The identification of the spotted-wing Drosophila was based on the sexually dimorphic wing pattern, male foreleg sex combs, male and female terminalia (Bock & Wheeler 1972), and mitotic prometaphase and metaphase chromosomes obtained from larval brains of both sexes (Lemeunieur et al. 1986; Deng et al. 2007), as illustrated and redescribed below. For preparing legs and terminalia slides we followed Wheeler & Kambysellis (1966) as modified by Kaneshiro (1969) and Bächli et al. (2004); for mitotic chromosomes we followed Baimai (1977). Legs and wings were not stained and the latter were temporarily slide mounted in 70% ethanol plus 5% of glycerin. A set of photomicrographs taken at different depths of focus was digitally stacked to create an all-in-focus composite presented in Figs. 1-11 using the open-source software CombineZP as detailed by Vaz et al. (2014). Voucher specimens will be housed in the Museu de Zoologia da Universidade de São Paulo. The male wings (Fig. 1) conspicuously differ from the female wings (Fig. 2) in having a large subdistal black spot extending from Costal to R4+5 longitudinal veins and clearly seen with the naked eye. Males have two transverse and apically positioned rows of sex combs on each foreleg, a larger one on the first tarsomere and a smaller one on the second (Fig. 3), in agreement with Bock & Wheeler (1972:18, fig. 25), but in disagreement with Lemeunieur et al. (1986) and Kopp & True (2002:281, fig. 1) (two oblique and basally positioned combs on the first tarsomere, none on the second one). Female forelegs are devoid of modified bristles (Fig. 4).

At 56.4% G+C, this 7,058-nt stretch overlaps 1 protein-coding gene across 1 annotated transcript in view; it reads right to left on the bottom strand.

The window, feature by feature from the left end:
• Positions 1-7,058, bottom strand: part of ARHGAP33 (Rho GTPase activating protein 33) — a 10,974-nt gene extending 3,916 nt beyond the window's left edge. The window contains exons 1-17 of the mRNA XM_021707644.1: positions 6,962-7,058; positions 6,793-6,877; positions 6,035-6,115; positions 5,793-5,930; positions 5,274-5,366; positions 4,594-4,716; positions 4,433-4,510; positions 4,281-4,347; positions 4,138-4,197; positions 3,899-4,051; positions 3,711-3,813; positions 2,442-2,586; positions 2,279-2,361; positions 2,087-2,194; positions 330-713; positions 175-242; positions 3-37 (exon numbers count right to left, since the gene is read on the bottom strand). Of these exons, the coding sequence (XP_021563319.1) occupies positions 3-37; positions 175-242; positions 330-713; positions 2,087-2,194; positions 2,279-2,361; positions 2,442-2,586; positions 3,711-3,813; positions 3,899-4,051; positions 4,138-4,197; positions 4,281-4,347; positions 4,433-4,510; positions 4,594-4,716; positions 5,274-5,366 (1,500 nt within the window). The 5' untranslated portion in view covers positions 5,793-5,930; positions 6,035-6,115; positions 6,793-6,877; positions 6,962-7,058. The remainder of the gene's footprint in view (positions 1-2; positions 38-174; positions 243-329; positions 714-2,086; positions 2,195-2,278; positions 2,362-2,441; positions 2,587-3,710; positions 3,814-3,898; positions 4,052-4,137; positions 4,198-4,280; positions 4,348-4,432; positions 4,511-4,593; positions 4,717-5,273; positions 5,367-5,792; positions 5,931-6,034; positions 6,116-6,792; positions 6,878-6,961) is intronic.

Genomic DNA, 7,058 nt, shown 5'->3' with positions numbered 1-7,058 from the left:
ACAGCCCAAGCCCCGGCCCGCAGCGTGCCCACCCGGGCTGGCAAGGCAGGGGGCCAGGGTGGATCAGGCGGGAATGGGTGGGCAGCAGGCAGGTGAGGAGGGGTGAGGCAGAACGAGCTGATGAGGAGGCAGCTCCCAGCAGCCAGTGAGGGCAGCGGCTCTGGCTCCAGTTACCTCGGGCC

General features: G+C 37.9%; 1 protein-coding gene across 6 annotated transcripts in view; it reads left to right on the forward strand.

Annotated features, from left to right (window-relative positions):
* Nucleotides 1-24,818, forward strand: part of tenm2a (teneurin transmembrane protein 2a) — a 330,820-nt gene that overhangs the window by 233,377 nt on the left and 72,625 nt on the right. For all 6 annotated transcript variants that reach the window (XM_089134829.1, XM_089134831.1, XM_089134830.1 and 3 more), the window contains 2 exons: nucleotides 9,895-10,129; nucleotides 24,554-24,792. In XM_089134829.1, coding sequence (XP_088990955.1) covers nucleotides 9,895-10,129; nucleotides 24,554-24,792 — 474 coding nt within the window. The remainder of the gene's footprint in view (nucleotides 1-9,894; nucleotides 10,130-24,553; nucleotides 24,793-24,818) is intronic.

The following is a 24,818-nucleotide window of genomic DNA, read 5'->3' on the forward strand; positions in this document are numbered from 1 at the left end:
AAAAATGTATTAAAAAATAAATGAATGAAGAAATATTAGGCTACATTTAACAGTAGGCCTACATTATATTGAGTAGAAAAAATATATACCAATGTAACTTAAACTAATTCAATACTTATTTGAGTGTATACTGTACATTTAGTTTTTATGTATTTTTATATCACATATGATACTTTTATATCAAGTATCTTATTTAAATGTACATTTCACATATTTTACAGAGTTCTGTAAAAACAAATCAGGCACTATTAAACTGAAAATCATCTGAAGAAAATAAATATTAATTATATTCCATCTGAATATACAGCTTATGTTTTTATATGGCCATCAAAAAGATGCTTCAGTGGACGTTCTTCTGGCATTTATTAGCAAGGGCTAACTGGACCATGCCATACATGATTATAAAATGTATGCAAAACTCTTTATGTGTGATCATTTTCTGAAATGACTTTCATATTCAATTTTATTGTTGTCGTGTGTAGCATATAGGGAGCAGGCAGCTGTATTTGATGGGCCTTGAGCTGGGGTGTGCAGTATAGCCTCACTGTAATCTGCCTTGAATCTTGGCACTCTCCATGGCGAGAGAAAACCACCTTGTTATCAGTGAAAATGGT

The external male terminalia (Figs. 5, 6) consist of a pair of cerci not fused to a mostly naked epandrium and a pair of surstyli bearing a unique pattern of two rows of prensisetae (Fig. 6), the larger one slightly concave and medially positioned and the smaller one straight and subapically positioned at the distal margin. The internal male terminalia consist of a long, sinuate aedeagal apodeme (Figs. 8-10), distally articulated with an apically upwards bent aedeagus, embraced by two pair of paraphyses, which in turn articulate with hypandrium+gonopods (Figs. 8-9). Female terminalia: tergite VIII bare, as wide as hypoproct length in lateral view; oviscapt valve apically pointed with strong marginal peg-like ovisensilla (Fig. 11). Inner spermathecal capsule short, bell-shaped, strongly sclerotinized, telescoped, and bearing a conspicuous basal flange; basal introvert ca. 9/10 of capsule length; apical introvert absent (Fig. 7).

Drosophila suzukii has a diploid chromosome number of 2n = 8 (Figs. 12-21). Female mitotic metaphase consists of two pairs of V-shaped, one pair of rod-shaped (X chromosomes) and one pair of dot-shaped chromosomes. The two V-shaped pairs clearly differ in size, the smaller pair being ca. two-thirds the length of the larger one, in agreement with Deng et al. (2007:204, figs. 56, 57), but in disagreement with Lemeunier et al. (1986:183, fig. 14; of equal size). Additionally, one arm of the larger pair is mostly heterochromatic. Male mitotic metaphase differs from the female in having a small rod Y chromosome ca. half the length of the X chromosome. It condenses earlier than the remaining chromosomes, and in late metaphase it looks like a large dot, in agreement with Lemeunier et al. 1986, or a small rod, in agreement with Deng et al. (2007: 199, table 2). We suspect the disagreements cited above are due to misidentified strains and/or wild specimens.


ACKNOWLEDGEMENTS

To Dr. Ann Jacob Stocker and one anonymous referee for corrections and suggestions that improved the submitted version.

Received 21 August 2014; accepted 22 October 2014

Associate Editor: Marcia S. Couri

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Publication Dates

  • Publication in this collection
    12 Jan 2015
  • Date of issue
    Dec 2014

History

  • Received
    21 Aug 2014
  • Accepted
    22 Oct 2014